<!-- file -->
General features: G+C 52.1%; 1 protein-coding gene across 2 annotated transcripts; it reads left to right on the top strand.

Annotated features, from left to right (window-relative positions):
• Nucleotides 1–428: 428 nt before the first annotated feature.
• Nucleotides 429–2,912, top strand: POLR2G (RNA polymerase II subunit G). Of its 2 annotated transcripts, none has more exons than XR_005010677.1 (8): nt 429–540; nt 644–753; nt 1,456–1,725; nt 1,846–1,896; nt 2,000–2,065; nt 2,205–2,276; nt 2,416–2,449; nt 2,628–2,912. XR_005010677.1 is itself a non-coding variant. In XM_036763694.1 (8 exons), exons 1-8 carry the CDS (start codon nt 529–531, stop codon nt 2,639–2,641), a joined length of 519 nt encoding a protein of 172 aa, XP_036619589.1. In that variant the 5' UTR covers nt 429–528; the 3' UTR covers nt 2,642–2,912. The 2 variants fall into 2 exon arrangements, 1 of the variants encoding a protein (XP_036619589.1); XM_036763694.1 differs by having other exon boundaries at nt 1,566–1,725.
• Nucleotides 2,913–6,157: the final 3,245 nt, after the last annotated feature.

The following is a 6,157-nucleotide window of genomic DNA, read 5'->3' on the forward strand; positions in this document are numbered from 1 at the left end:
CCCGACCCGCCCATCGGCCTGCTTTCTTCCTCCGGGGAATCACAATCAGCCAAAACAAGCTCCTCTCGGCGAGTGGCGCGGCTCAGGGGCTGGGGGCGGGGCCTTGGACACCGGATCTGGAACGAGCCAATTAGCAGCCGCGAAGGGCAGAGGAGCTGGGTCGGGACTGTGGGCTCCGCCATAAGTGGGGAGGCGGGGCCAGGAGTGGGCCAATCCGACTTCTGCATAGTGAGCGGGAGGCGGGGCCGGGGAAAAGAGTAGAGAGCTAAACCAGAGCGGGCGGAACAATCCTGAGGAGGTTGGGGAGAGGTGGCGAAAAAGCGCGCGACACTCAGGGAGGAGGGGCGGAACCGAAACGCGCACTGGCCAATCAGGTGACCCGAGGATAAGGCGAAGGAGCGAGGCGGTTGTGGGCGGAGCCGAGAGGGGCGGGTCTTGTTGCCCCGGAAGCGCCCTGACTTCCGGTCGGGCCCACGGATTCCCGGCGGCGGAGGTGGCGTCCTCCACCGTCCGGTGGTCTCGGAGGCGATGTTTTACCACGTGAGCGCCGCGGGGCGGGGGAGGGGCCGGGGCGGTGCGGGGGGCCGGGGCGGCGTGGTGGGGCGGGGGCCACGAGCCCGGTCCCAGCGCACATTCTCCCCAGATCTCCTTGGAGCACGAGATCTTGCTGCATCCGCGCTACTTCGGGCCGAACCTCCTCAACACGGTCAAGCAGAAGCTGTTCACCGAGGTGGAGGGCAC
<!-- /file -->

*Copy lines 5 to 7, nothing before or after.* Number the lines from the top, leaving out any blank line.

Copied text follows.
• Nucleotides 2,913–6,157: the final 3,245 nt, after the last annotated feature.

The following is a 6,157-nucleotide window of genomic DNA, read 5'->3' on the forward strand; positions in this document are numbered from 1 at the left end:
CCCGACCCGCCCATCGGCCTGCTTTCTTCCTCCGGGGAATCACAATCAGCCAAAACAAGCTCCTCTCGGCGAGTGGCGCGGCTCAGGGGCTGGGGGCGGGGCCTTGGACACCGGATCTGGAACGAGCCAATTAGCAGCCGCGAAGGGCAGAGGAGCTGGGTCGGGACTGTGGGCTCCGCCATAAGTGGGGAGGCGGGGCCAGGAGTGGGCCAATCCGACTTCTGCATAGTGAGCGGGAGGCGGGGCCGGGGAAAAGAGTAGAGAGCTAAACCAGAGCGGGCGGAACAATCCTGAGGAGGTTGGGGAGAGGTGGCGAAAAAGCGCGCGACACTCAGGGAGGAGGGGCGGAACCGAAACGCGCACTGGCCAATCAGGTGACCCGAGGATAAGGCGAAGGAGCGAGGCGGTTGTGGGCGGAGCCGAGAGGGGCGGGTCTTGTTGCCCCGGAAGCGCCCTGACTTCCGGTCGGGCCCACGGATTCCCGGCGGCGGAGGTGGCGTCCTCCACCGTCCGGTGGTCTCGGAGGCGATGTTTTACCACGTGAGCGCCGCGGGGCGGGGGAGGGGCCGGGGCGGTGCGGGGGGCCGGGGCGGCGTGGTGGGGCGGGGGCCACGAGCCCGGTCCCAGCGCACATTCTCCCCAGATCTCCTTGGAGCACGAGATCTTGCTGCATCCGCGCTACTTCGGGCCGAACCTCCTCAACACGGTCAAGCAGAAGCTGTTCACCGAGGTGGAGGGCAC